To my mother-

My mom taught me what

patience looks like.

That fight or flight isn’t

always an option and

that standing your ground

even quietly

is still honoring yourself.

She always made sure I

valued everything I had

and appreciated still moments

and the company of myself.

She showed me that being

pretty and privileged

deserved my own sense of

modesty but with an assertiveness

and presence that demanded I

knew how to flatter and withdraw

from compliments and advances

simultaneously.

She taught me to be direct

and clear about what I want

otherwise people would only

choose for me.

“Don’t put your elbows on the table”

“Chin up”

“A daisy and I thought of you…”

“The world doesn’t owe you anything.”

When I went through my first

serious “life changing moment”

at 17,

she taught me

not to be a victim.

She showed me vulnerability

wasn’t weakness but in fact,

quite the opposite.

When I would call in tears

asking how to move forward

she’d say, “just do it baby!”

As an adult, I think the

most important lessons

she’s taught me

are about love.

My parents love has never

has never been perfect,

as none is, with a series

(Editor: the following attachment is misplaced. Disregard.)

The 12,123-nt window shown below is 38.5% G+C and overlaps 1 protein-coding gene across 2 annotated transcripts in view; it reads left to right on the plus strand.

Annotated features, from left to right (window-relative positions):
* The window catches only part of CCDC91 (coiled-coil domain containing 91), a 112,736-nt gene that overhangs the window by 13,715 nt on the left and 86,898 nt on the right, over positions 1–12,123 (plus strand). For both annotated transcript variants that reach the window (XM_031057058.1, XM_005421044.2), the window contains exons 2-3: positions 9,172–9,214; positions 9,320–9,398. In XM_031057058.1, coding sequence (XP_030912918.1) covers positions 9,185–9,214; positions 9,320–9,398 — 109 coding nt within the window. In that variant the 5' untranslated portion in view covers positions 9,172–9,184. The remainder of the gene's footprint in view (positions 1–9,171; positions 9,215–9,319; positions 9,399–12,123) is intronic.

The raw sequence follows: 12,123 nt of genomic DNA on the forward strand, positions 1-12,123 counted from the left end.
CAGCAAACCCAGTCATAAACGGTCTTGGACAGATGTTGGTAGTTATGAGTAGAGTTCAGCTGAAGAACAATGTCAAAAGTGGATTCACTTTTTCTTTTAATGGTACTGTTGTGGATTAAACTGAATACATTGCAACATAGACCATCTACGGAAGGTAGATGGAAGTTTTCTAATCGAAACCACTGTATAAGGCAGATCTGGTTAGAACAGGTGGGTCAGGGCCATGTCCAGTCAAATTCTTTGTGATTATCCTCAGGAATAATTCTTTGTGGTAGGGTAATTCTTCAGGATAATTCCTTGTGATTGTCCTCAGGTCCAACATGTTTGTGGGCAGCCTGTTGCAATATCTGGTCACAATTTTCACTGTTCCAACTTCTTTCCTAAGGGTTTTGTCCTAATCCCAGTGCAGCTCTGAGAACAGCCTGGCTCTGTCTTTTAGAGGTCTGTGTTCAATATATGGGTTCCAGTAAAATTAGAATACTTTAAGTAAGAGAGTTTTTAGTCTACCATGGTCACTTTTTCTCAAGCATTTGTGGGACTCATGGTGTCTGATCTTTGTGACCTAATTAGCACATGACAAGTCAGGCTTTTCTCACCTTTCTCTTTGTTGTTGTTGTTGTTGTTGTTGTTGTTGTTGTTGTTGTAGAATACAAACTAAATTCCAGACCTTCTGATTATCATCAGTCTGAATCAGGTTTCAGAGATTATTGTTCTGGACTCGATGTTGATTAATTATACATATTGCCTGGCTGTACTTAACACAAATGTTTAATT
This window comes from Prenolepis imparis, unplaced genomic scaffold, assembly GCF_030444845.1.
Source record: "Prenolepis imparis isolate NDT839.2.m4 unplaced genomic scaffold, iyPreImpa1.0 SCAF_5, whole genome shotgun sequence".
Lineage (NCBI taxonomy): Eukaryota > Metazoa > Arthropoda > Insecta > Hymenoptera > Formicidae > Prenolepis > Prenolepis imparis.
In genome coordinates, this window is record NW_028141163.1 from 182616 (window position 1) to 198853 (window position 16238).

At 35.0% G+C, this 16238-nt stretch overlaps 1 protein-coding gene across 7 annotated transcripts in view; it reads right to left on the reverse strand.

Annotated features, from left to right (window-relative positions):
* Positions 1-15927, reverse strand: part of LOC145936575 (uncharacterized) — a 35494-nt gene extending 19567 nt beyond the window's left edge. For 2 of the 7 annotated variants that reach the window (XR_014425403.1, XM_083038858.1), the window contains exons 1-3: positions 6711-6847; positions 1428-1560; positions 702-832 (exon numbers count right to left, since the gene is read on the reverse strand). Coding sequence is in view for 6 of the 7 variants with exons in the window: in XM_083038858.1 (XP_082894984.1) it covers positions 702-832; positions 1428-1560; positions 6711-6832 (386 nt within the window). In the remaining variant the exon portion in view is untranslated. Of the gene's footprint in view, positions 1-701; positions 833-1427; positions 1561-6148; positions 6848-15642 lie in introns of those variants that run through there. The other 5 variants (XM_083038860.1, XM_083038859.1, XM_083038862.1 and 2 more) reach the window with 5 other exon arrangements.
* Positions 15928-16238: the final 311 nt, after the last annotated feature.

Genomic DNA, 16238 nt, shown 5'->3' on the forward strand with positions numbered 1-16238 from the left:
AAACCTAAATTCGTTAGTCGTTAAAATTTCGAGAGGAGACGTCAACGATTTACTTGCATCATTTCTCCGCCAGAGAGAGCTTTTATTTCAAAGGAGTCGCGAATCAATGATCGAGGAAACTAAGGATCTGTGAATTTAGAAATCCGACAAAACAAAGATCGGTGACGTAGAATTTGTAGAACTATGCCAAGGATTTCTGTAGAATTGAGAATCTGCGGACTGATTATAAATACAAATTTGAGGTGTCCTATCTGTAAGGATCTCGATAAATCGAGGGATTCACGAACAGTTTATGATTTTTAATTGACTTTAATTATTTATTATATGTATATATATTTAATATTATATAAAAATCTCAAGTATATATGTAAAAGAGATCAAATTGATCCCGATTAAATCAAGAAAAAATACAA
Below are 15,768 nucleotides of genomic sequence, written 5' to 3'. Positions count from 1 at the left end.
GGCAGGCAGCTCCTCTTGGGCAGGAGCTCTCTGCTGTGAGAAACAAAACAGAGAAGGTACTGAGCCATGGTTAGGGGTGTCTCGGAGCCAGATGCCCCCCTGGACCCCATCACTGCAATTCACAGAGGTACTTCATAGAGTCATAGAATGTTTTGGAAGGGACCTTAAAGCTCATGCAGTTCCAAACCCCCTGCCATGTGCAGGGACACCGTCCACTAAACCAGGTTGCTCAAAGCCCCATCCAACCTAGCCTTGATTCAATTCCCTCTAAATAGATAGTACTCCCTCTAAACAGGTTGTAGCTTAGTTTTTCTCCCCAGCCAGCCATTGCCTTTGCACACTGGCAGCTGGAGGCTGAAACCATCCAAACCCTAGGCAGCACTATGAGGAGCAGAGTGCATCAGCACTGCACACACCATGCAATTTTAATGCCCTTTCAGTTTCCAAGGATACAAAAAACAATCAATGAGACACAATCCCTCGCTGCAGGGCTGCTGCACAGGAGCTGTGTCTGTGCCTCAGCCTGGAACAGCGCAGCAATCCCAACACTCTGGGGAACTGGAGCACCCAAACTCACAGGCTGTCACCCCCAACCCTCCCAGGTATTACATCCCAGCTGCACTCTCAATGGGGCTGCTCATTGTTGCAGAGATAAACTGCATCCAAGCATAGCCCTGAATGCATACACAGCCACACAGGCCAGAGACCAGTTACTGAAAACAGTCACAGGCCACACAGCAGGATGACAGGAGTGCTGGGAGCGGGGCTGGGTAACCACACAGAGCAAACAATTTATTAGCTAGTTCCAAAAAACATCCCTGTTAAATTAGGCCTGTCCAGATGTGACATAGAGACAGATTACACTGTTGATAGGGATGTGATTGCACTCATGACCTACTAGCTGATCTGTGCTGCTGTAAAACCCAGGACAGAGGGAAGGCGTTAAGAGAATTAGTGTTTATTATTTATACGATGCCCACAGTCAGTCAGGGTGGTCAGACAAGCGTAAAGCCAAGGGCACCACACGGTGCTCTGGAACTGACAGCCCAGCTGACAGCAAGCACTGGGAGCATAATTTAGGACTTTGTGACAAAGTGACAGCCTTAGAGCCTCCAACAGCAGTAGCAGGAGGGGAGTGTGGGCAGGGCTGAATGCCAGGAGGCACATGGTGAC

of almost crumbling moments.

But she showed me that love

is meant to be fought for,

that falling in love

is the easy part

and that sometimes “fighting”

means giving up,

so that you can take care

of yourself first.

I know how lonely we

all feel sometimes, but I learned

that when lonely,

I was only searching for myself.

I learned that home wasn’t always

a house with 4 walls,

but sometimes,

it’s a person.

My mom has always

been “home”

to my father,

my brother,

and I.

She has kept the balance

in the family

when there was chaos.

She has chose positivity

instead of negativity

while the rest of us

wavered.

And she has snapped

with kindness

and a fire in her eyes

like that of an alpha female

when her pack and cubs

were negligent

with their emotions

love

time

or peace.

I only know the strength and

ferocity and love of a mother

by watching my own.

And although I do not have

the motherly instinct

or desire for motherhood

I am a better damn woman

by learning how to harness

all that is feminine about me

with class but

also with a rage that says,

“don’t fuck with me because

I come from a long line of

women that didn’t shut up

or stand down

or be quiet.”

And I am not here to be ignored,

I am here to be understood.

I thank my mother for that.

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